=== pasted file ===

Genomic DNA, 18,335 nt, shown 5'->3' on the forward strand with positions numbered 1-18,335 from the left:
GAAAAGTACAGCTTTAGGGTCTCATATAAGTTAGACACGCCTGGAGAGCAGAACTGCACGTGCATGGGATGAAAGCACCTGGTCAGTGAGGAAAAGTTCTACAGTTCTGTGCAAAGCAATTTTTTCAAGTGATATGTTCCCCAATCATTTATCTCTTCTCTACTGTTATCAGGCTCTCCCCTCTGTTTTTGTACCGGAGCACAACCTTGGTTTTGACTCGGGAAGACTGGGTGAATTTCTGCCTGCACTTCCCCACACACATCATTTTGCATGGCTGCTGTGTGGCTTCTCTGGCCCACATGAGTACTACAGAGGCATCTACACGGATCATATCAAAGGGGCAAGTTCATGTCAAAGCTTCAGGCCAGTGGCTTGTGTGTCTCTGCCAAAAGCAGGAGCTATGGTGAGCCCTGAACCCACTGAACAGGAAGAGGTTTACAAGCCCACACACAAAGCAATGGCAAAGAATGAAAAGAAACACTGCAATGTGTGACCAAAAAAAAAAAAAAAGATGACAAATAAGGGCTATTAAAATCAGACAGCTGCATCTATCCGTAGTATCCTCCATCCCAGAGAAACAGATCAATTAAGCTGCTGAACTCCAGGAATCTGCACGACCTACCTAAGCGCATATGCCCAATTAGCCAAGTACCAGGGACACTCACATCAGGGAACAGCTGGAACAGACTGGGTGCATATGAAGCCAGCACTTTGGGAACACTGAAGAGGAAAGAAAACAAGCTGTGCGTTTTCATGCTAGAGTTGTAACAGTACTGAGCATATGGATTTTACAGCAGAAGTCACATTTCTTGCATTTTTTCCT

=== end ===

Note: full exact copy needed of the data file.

Genomic DNA, 18,335 nt, shown 5'->3' on the forward strand with positions numbered 1-18,335 from the left:
GAAAAGTACAGCTTTAGGGTCTCATATAAGTTAGACACGCCTGGAGAGCAGAACTGCACGTGCATGGGATGAAAGCACCTGGTCAGTGAGGAAAAGTTCTACAGTTCTGTGCAAAGCAATTTTTTCAAGTGATATGTTCCCCAATCATTTATCTCTTCTCTACTGTTATCAGGCTCTCCCCTCTGTTTTTGTACCGGAGCACAACCTTGGTTTTGACTCGGGAAGACTGGGTGAATTTCTGCCTGCACTTCCCCACACACATCATTTTGCATGGCTGCTGTGTGGCTTCTCTGGCCCACATGAGTACTACAGAGGCATCTACACGGATCATATCAAAGGGGCAAGTTCATGTCAAAGCTTCAGGCCAGTGGCTTGTGTGTCTCTGCCAAAAGCAGGAGCTATGGTGAGCCCTGAACCCACTGAACAGGAAGAGGTTTACAAGCCCACACACAAAGCAATGGCAAAGAATGAAAAGAAACACTGCAATGTGTGACCAAAAAAAAAAAAAAAGATGACAAATAAGGGCTATTAAAATCAGACAGCTGCATCTATCCGTAGTATCCTCCATCCCAGAGAAACAGATCAATTAAGCTGCTGAACTCCAGGAATCTGCACGACCTACCTAAGCGCATATGCCCAATTAGCCAAGTACCAGGGACACTCACATCAGGGAACAGCTGGAACAGACTGGGTGCATATGAAGCCAGCACTTTGGGAACACTGAAGAGGAAAGAAAACAAGCTGTGCGTTTTCATGCTAGAGTTGTAACAGTACTGAGCATATGGATTTTACAGCAGAAGTCACATTTCTTGCATTTTTTCCT